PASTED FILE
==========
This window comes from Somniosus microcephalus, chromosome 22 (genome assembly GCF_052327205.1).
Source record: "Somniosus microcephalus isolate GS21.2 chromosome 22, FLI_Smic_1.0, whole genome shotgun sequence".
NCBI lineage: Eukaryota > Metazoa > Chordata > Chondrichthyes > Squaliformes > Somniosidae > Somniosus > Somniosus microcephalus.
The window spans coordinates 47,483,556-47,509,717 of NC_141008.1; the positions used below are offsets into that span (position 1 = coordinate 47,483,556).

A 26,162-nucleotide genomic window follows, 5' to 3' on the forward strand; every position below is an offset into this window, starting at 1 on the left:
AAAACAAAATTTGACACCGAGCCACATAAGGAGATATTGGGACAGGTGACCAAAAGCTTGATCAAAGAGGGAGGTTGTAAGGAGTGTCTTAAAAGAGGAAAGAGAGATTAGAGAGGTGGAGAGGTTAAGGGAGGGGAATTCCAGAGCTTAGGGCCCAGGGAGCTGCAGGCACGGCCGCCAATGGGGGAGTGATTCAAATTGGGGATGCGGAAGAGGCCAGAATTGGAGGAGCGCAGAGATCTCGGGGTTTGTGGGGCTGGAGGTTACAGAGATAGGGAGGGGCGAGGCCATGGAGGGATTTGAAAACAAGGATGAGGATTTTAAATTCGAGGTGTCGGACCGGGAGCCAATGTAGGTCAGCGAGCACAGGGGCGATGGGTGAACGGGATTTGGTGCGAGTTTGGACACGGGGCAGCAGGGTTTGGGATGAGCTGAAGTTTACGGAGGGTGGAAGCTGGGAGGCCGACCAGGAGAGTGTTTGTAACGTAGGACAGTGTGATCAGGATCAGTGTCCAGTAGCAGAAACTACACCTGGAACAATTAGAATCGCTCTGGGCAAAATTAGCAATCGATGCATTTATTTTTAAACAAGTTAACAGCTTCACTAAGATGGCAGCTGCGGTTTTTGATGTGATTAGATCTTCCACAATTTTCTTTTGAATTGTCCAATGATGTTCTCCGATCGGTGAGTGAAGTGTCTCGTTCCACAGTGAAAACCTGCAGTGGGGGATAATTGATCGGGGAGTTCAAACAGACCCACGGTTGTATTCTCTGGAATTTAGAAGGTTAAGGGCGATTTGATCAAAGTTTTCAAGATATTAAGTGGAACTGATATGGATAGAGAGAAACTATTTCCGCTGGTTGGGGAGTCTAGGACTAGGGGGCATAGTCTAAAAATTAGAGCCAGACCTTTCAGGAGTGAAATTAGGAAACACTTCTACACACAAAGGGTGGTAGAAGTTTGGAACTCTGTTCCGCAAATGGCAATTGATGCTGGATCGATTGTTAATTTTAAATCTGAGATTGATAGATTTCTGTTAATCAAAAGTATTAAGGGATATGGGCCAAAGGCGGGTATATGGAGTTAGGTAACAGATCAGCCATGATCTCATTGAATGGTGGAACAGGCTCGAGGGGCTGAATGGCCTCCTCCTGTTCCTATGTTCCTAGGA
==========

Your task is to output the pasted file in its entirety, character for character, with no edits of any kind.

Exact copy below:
This window comes from Somniosus microcephalus, chromosome 22 (genome assembly GCF_052327205.1).
Source record: "Somniosus microcephalus isolate GS21.2 chromosome 22, FLI_Smic_1.0, whole genome shotgun sequence".
NCBI lineage: Eukaryota > Metazoa > Chordata > Chondrichthyes > Squaliformes > Somniosidae > Somniosus > Somniosus microcephalus.
The window spans coordinates 47,483,556-47,509,717 of NC_141008.1; the positions used below are offsets into that span (position 1 = coordinate 47,483,556).

A 26,162-nucleotide genomic window follows, 5' to 3' on the forward strand; every position below is an offset into this window, starting at 1 on the left:
AAAACAAAATTTGACACCGAGCCACATAAGGAGATATTGGGACAGGTGACCAAAAGCTTGATCAAAGAGGGAGGTTGTAAGGAGTGTCTTAAAAGAGGAAAGAGAGATTAGAGAGGTGGAGAGGTTAAGGGAGGGGAATTCCAGAGCTTAGGGCCCAGGGAGCTGCAGGCACGGCCGCCAATGGGGGAGTGATTCAAATTGGGGATGCGGAAGAGGCCAGAATTGGAGGAGCGCAGAGATCTCGGGGTTTGTGGGGCTGGAGGTTACAGAGATAGGGAGGGGCGAGGCCATGGAGGGATTTGAAAACAAGGATGAGGATTTTAAATTCGAGGTGTCGGACCGGGAGCCAATGTAGGTCAGCGAGCACAGGGGCGATGGGTGAACGGGATTTGGTGCGAGTTTGGACACGGGGCAGCAGGGTTTGGGATGAGCTGAAGTTTACGGAGGGTGGAAGCTGGGAGGCCGACCAGGAGAGTGTTTGTAACGTAGGACAGTGTGATCAGGATCAGTGTCCAGTAGCAGAAACTACACCTGGAACAATTAGAATCGCTCTGGGCAAAATTAGCAATCGATGCATTTATTTTTAAACAAGTTAACAGCTTCACTAAGATGGCAGCTGCGGTTTTTGATGTGATTAGATCTTCCACAATTTTCTTTTGAATTGTCCAATGATGTTCTCCGATCGGTGAGTGAAGTGTCTCGTTCCACAGTGAAAACCTGCAGTGGGGGATAATTGATCGGGGAGTTCAAACAGACCCACGGTTGTATTCTCTGGAATTTAGAAGGTTAAGGGCGATTTGATCAAAGTTTTCAAGATATTAAGTGGAACTGATATGGATAGAGAGAAACTATTTCCGCTGGTTGGGGAGTCTAGGACTAGGGGGCATAGTCTAAAAATTAGAGCCAGACCTTTCAGGAGTGAAATTAGGAAACACTTCTACACACAAAGGGTGGTAGAAGTTTGGAACTCTGTTCCGCAAATGGCAATTGATGCTGGATCGATTGTTAATTTTAAATCTGAGATTGATAGATTTCTGTTAATCAAAAGTATTAAGGGATATGGGCCAAAGGCGGGTATATGGAGTTAGGTAACAGATCAGCCATGATCTCATTGAATGGTGGAACAGGCTCGAGGGGCTGAATGGCCTCCTCCTGTTCCTATGTTCCTAGGA